So, you’ve decided to take the big leap and purchase your first home. Most of us have a “dream home” tucked away at the back of our minds — complete with six bedrooms, two fireplaces and a panoramic view. Before setting off to view properties you likely can’t afford, step back and take a reality check.
Your “dream home” can easily become a nightmare when most of your money goes to pay the mortgage and there’s little left over for anything else. Overextending yourself financially is the quickest way to destroy the excitement of home ownership and add stress to your life.
Smart home-buying means knowing what you can afford and being practical about it. Most first-time buyers, in particular, lack the funds needed to buy a home without assistance from a bank or financial institution. Buying a home means combining savings with money borrowed through a special arrangement called a mortgage.
To keep mortgage payments within their means, most first-time buyers purchase what is commonly known as a “starter home.” A starter home is just that — a way of getting started in long-term real estate investment.
To match the home you buy to your pocketbook you have to realistically assess your needs, determine what you can afford and, usually, lower your expectations. Begin by enlisting the services of a real estate representative. This individual will help you target your home ownership dreams and provide valuable information on mortgage options, interest rates and incentives, such as government programs, for first-time buyers.
In the meantime, here are some ways to determine how much you can afford.
To determine your “affordability” price range, you must calculate two amounts: the amount of cash you can afford to put towards the purchase (down payment) and the maximum amount of loan (mortgage) you can comfortably carry. Typically, household expenses should not exceed 35 per cent of your gross income.
The key to getting started for most first-time buyers is the initial down payment. This is the part of the purchase price you have to put down as cash. You may be able to buy a home for as little as five per cent down. But remember that the larger the down payment, the easier it will be to manage the other expenses (mortgage, utilities and property taxes).
An ideal down payment is 25 per cent of the purchase price. Keep some cash in reserve though for unexpected expenses related to a home purchase and typical expenses such as land transfer tax, legal fees and moving expenses.
To establish your maximum mortgage limit, a financial institution will determine the monthly payment you can afford by calculating your debt-service ratio. List all your loans (car, personal loans, monthly credit card balances). The sum of these and your mortgage payment, including principal, interest and taxes, should not exceed about 40 per cent of your gross income. The mortgage payment and taxes should not exceed about 30 per cent of your gross income.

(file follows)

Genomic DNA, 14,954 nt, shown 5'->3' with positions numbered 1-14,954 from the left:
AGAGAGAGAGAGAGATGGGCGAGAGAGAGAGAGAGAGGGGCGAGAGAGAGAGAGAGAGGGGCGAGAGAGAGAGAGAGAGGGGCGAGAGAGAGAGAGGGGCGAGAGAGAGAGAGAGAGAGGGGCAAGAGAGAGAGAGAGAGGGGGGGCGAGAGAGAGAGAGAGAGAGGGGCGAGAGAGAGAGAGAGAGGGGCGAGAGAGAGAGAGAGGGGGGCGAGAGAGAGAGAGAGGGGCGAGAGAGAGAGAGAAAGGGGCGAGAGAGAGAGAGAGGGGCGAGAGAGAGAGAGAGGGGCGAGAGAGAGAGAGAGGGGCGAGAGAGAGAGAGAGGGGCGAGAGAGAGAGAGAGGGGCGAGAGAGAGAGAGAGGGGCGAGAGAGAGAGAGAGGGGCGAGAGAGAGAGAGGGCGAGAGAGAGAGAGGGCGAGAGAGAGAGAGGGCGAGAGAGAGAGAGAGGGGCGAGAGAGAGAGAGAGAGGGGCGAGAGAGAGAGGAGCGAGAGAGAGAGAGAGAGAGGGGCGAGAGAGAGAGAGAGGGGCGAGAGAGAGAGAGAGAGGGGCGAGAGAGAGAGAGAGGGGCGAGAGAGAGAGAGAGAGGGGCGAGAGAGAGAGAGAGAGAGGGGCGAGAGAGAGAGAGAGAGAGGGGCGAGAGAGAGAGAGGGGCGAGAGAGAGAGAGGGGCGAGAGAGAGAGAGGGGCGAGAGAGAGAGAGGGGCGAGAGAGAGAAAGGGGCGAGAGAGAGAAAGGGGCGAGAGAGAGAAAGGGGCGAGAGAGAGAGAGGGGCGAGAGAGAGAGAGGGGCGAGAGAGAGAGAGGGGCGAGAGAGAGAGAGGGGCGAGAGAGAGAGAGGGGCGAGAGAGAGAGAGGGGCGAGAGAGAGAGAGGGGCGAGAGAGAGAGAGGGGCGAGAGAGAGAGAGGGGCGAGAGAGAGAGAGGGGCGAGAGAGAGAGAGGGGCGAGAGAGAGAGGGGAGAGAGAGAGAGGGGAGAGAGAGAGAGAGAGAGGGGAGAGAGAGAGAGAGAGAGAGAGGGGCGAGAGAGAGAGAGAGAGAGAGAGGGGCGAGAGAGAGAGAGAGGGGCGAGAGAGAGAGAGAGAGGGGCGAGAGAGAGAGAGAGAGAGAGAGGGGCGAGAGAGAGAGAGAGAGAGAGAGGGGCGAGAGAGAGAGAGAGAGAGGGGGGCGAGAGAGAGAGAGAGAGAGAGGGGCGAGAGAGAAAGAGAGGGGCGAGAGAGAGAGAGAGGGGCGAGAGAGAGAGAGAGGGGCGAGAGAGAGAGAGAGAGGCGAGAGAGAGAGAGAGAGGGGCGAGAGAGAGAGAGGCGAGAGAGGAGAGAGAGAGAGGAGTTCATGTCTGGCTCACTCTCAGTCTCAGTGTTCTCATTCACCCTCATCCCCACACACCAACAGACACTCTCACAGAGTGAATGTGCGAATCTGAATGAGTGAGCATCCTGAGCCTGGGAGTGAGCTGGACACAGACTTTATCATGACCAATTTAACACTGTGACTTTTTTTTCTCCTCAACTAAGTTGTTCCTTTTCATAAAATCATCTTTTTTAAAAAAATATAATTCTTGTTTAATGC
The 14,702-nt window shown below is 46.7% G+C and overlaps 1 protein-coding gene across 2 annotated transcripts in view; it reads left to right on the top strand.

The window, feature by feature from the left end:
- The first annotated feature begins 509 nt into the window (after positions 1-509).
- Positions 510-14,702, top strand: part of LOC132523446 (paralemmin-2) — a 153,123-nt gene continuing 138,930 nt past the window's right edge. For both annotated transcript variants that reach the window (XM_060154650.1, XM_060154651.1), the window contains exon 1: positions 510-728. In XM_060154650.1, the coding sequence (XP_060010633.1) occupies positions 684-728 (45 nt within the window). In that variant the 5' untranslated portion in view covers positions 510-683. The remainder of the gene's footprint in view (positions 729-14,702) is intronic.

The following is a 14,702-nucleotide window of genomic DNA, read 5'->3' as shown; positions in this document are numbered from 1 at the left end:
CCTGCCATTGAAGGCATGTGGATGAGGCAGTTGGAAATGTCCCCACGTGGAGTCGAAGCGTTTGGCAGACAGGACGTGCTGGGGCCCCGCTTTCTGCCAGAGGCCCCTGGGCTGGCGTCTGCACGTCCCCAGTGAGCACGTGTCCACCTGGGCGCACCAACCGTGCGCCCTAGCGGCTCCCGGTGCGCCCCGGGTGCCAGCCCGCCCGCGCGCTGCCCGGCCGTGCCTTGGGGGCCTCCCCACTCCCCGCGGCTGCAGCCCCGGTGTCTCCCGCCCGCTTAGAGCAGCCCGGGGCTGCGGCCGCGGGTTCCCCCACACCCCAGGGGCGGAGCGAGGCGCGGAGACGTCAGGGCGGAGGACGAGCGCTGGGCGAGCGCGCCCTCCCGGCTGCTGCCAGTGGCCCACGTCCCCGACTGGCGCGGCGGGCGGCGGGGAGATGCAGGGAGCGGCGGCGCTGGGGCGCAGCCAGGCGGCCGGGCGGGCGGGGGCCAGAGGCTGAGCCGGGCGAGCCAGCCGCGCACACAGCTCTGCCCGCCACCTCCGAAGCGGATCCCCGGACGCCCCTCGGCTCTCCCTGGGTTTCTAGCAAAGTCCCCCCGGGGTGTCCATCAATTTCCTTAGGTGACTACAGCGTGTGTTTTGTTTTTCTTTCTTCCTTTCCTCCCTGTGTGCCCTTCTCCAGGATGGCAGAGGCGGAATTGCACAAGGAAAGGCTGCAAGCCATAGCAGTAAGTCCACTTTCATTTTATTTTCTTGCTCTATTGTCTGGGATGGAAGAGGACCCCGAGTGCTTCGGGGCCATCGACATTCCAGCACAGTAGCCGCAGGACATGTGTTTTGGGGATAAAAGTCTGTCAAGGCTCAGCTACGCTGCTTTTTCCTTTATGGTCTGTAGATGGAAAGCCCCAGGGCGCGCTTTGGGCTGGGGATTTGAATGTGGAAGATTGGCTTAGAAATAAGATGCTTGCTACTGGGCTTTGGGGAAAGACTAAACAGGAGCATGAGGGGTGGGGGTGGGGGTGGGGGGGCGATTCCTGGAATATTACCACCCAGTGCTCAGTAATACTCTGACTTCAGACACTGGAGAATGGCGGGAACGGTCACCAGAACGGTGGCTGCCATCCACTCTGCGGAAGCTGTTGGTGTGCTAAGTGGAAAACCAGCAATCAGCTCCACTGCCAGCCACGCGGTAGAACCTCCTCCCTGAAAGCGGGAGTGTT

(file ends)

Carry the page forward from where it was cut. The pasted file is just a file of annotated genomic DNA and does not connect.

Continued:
The size of the mortgage you can arrange, based on payments you can afford, depends on interest rates. The lower the rates, the larger the possible mortgage and the more affordable home-buying will be.
However, there are other variables to consider: How open is the mortgage? Is it portable? Would prepayment be allowed? Discuss your mortgage options with your Realtor, banker or financial advisor. Decide what’s best for you, establish a limit and stick to it.
If you have been contributing regularly to a Registered Retirement Savings Plan (RRSP), you may have to look no further for your down payment. The federal government’s RRSP Home Buyers’ Plan allows eligible taxpayers to withdraw up to $20,000 per person ($40,000 per couple) tax free from their plan to buy a qualifying home. However, you have to pay back every year at least 1/15th of the amount taken out until it is all paid back, or there will be a tax penalty.
The Ontario Home Ownership Savings Plan (OHOSP) is a provincial program which provides tax credits on annual contributions to an Ontario resident earning less than $40,000 a year (or less than $80,000 per couple) who has never owned a home. While there is no limit to the amount you may deposit in an OHOSP, you can only receive tax credits on annual contributions of $2,000 ($4,000 per couple) or less. Depending on your annual income and the money you invest, you can earn up to $500 individually or $1,000 a couple in tax credits a year. The plan must be closed and a home purchased by the end of the seventh year.
The Canada Mortgage and Housing Corporation’s (CHMC) five per cent down mortgage program is available to both first-time buyers and those who have already owned a home. This benefits buyers who can afford the monthly payments, but would have trouble saving for a larger down payment. Under the program, CMHC may insure the mortgage on your home (against default in payments) for up to 95 per cent of the lending value. An insurance premium of about 3.75 per cent of the mortgage loan is charged. This amount can be added to the mortgage or paid on a monthly basis.
Other sources of funds you can tap into for a down payment include savings and investments and loans or gifts from your family or relatives. If you’re already a homeowner and moving up, you can use money that you get from the sale of your present home.
Source: Ontario Real Estate Association